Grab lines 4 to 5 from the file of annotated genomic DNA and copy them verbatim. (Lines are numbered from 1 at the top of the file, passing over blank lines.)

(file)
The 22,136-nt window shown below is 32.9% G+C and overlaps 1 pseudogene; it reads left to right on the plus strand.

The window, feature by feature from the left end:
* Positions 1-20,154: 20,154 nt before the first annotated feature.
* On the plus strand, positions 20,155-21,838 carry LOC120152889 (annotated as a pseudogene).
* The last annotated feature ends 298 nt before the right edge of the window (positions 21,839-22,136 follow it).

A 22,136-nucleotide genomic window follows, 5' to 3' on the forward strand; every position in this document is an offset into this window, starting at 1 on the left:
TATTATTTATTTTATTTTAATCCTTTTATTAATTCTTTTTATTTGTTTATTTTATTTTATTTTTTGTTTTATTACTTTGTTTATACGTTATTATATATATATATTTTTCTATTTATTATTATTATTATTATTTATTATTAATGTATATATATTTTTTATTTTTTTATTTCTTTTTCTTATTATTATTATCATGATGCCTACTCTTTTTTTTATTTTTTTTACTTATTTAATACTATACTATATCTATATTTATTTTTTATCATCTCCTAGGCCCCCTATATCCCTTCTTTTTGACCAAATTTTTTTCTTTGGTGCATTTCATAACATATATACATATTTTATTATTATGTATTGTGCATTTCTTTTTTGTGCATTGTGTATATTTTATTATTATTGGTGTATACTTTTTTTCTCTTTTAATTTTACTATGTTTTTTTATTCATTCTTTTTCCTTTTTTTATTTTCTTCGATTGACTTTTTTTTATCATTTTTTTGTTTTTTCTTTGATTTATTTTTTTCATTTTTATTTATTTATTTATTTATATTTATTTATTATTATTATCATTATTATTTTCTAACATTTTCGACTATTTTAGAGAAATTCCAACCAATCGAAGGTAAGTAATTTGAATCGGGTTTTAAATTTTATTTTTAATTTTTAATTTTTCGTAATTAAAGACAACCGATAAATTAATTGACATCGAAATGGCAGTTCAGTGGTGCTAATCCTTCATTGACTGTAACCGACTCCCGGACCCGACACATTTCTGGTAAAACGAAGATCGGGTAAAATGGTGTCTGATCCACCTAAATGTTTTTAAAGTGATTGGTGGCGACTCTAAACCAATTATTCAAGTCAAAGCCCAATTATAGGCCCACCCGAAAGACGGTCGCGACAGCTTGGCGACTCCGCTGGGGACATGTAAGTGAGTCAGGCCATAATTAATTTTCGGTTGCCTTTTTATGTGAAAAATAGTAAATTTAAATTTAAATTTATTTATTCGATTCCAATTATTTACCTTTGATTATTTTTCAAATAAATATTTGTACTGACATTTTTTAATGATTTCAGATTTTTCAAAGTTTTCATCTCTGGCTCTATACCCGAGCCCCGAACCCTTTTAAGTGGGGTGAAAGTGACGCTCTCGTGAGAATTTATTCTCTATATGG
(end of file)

* On the plus strand, positions 20,155-21,838 carry LOC120152889 (annotated as a pseudogene).
* The last annotated feature ends 298 nt before the right edge of the window (positions 21,839-22,136 follow it).